[IMGCAP(1)]”Members have been uncontrollable,” said one GOP strategist. “I think they are so saddened and angry and powerless that they, unfortunately, haven’t held the normal rules of decorum to the same level of priority that they usually do.”

Rep. Kevin Brady (R-Texas) said Members haven’t really heard a lot from leaders on decorum, but he noted that for most Members, reminders haven’t been necessary.

“I think these are isolated and completely unconnected incidents,” Brady said, referring to several decorum breaches over the weekend on the House floor. “I think, as a whole, Republicans have been very appropriate both on their response on the floor and in debate.”

Republican Conference Chairman Mike Pence (Ind.) said leadership has had “informal” conversations with individuals about the importance of remaining respectful of the rules.

“I think House Republicans are clear on the expectation of the leadership that we would always respect the rules of decorum in the House,” Pence said.

He noted that Neugebauer had apologized for his outburst.

“I forgive Mr. Neugebauer, but policy objections are not an excuse for failing to respect the rules of the House,” Pence said.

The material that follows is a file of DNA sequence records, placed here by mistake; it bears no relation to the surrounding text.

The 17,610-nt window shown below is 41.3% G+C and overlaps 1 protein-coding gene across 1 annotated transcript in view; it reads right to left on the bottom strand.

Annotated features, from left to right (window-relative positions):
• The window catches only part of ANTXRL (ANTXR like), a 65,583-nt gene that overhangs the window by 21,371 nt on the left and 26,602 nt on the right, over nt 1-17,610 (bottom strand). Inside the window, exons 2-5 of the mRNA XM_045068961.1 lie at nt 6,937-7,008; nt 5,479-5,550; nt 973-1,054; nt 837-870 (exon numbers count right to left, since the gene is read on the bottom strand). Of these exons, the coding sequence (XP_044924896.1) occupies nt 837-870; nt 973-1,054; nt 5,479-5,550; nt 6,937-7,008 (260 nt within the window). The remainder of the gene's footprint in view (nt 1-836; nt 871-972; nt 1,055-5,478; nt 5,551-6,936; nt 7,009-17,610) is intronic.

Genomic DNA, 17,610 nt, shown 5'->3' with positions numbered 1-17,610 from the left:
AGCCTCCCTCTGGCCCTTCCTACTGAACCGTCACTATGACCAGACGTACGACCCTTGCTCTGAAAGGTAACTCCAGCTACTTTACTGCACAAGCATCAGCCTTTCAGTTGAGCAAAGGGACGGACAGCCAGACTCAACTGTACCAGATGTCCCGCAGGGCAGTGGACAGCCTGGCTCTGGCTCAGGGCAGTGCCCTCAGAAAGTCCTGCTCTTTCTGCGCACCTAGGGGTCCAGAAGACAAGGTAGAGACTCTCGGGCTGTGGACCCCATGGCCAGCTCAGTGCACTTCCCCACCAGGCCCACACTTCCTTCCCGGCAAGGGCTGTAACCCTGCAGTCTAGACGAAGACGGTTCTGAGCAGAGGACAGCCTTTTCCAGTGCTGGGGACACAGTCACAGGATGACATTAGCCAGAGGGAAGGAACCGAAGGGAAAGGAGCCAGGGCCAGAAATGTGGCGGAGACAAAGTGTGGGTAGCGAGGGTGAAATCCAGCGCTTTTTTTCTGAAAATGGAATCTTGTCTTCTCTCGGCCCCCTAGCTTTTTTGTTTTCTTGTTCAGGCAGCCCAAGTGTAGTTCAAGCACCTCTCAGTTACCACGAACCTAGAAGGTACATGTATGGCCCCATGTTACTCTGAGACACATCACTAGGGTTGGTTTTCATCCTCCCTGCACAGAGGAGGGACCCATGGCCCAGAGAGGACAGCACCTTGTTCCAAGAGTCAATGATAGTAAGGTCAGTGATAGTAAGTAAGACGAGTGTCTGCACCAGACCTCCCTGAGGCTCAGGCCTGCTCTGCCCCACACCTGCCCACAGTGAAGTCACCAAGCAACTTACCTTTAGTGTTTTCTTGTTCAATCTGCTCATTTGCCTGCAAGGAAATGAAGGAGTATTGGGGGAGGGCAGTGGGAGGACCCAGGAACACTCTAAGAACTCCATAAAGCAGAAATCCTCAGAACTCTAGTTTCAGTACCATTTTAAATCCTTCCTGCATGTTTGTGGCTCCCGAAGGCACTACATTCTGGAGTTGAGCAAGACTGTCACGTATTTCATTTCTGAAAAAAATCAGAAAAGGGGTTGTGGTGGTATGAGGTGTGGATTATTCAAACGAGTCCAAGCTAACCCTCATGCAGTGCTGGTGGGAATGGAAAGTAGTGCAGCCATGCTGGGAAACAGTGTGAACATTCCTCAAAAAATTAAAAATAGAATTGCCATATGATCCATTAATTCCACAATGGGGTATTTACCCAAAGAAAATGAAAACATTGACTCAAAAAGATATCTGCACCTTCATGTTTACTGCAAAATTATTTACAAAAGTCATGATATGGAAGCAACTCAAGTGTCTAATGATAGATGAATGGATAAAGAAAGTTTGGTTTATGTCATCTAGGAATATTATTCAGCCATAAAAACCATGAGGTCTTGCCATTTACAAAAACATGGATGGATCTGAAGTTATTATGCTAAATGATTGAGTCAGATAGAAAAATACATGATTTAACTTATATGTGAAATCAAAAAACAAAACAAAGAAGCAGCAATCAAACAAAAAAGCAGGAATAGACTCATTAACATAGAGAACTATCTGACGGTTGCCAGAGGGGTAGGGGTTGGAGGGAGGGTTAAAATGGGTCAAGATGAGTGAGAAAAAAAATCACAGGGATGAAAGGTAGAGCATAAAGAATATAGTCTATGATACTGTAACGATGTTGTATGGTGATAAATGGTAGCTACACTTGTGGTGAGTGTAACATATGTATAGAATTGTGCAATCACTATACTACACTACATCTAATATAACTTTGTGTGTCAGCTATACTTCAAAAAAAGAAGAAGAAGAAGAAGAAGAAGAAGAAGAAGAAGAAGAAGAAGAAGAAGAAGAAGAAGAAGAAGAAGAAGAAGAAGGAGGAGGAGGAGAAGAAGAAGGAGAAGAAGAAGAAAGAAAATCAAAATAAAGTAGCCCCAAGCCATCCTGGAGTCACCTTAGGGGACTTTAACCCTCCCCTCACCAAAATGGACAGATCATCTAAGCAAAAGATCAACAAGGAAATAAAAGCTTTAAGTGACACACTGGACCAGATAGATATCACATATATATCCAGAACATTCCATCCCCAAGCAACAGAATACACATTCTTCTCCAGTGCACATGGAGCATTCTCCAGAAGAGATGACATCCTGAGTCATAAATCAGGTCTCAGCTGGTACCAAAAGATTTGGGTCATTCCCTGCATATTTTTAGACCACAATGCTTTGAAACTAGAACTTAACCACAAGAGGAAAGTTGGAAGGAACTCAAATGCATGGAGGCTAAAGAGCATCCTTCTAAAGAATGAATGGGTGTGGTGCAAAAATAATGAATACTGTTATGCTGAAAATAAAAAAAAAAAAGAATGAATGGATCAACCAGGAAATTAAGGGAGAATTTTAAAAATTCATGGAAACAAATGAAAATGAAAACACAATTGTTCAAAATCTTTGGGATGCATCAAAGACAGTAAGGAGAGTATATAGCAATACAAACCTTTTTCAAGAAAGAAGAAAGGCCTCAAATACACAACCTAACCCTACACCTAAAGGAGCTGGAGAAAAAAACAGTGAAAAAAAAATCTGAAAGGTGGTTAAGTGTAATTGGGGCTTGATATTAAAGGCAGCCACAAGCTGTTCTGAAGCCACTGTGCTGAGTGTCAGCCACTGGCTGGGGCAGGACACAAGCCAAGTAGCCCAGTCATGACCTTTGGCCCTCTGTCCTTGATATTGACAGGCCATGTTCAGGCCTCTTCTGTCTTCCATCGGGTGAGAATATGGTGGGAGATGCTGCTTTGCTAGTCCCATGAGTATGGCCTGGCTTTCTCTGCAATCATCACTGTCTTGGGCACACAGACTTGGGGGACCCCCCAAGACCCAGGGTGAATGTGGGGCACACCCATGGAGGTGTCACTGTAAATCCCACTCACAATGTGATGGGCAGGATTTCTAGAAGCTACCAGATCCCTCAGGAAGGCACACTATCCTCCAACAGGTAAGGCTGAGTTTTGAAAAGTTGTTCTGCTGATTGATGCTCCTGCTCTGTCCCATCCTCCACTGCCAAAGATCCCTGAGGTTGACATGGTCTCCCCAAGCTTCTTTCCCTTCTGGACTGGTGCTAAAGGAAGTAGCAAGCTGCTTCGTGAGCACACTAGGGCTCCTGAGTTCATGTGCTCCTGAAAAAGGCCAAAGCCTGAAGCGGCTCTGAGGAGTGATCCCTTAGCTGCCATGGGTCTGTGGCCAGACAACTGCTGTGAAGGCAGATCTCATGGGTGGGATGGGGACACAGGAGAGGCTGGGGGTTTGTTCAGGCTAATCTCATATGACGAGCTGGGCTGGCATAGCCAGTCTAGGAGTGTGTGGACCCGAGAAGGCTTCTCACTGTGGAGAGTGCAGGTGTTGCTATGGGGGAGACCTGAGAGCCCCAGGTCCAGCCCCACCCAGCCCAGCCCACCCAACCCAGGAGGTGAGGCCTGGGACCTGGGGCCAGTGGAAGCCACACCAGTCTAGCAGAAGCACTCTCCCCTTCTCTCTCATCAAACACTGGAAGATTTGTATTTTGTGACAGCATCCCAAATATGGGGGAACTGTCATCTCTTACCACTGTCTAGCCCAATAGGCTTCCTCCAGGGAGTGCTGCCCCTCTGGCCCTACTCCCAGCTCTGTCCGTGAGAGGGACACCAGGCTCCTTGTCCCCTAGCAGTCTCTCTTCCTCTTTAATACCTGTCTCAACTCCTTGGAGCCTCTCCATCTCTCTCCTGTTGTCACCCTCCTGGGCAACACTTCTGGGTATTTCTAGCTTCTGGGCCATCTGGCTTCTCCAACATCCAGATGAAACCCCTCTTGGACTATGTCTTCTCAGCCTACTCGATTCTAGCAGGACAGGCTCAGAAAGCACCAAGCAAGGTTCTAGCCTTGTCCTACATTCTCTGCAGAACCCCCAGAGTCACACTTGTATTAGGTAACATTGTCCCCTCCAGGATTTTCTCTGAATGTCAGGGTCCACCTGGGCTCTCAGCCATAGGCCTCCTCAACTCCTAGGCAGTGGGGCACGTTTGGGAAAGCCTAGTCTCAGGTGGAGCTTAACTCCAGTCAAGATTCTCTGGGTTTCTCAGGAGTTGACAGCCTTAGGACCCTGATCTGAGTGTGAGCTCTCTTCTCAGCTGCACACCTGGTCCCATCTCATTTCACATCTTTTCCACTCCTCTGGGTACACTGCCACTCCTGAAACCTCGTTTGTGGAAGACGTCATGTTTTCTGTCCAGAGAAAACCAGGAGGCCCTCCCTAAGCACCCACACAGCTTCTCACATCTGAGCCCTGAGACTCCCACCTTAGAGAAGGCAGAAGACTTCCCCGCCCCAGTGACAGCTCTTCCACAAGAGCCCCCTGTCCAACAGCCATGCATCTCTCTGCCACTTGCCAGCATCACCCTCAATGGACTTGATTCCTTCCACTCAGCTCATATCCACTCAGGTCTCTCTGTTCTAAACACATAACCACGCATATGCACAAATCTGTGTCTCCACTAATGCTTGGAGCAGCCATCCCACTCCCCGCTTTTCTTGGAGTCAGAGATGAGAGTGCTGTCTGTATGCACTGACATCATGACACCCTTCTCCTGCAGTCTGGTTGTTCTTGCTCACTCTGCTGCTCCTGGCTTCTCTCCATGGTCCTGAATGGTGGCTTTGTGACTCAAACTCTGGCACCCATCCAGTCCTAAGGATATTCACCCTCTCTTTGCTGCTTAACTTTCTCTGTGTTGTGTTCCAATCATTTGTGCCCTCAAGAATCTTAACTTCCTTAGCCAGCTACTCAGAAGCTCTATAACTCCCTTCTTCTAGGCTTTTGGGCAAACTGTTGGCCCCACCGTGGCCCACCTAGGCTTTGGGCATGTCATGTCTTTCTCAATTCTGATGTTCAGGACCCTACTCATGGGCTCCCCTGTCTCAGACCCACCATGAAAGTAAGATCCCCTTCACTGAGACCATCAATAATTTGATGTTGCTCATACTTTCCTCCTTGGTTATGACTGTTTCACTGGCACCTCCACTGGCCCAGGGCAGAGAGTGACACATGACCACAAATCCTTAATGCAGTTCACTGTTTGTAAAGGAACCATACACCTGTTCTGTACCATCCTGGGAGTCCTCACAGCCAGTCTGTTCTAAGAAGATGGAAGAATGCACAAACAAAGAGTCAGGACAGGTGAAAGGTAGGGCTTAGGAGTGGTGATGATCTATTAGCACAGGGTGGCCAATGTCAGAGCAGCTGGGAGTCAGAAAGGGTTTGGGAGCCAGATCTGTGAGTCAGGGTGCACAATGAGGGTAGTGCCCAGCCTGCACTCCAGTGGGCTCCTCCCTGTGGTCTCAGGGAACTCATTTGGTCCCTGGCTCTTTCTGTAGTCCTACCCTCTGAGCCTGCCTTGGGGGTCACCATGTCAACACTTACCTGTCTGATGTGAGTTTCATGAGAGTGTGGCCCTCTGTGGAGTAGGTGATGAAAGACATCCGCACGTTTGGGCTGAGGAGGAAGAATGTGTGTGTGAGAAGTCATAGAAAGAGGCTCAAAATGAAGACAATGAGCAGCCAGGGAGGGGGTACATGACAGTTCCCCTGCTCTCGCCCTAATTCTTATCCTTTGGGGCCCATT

Some Democrats have doubted the sincerity of Republican apologies for these incidents — pointing to the fact that Neugebauer had already posted a fundraising video on the Internet in which he promises to continue aggressively defending the unborn.

Stupak, who led a group of Democrats opposed to abortion rights, said he was surprised Neugebauer was fundraising off the incident after he called Stupak to apologize. Neugebauer said Monday in a statement that he said, “It’s a baby killer,” referring to the bill and not Stupak, although only “baby killer” was audible in the chamber.

“I’m beginning to believe that’s how you raise money around here is insult somebody,” Stupak said. “I’m surprised that Mr. Neugebauer would do that. You sort of wonder if his motive was to not only impugn my reputation but also to use it for fundraising. That’s pretty sad.”

The fundraising pitch incensed Democratic Congressional Campaign Committee Chairman Chris Van Hollen (Md.).

“It’s despicable that he would try to cash in on his outrageous conduct,” he said.

Pence said he did not see a problem with Neugebauer’s decision to raise money based on his beliefs.

“I would not stand in the way of any Member expressing their opposition to publicly funded abortion included in Obamacare simply because they made a mistake on the House floor,” he said.

John Feehery, president of the Feehery Group and a former Republican leadership staffer, cautioned that Republicans need to exercise discipline in how they conduct themselves, “especially in this brave new world of cable television and viral messaging.”

“I think Republicans by and large do a good job of staying on message,” Feehery said.

“That is why when something crazy happens it attracts so much more attention.”

Tory Newmyer and Steven T. Dennis contributed to this report.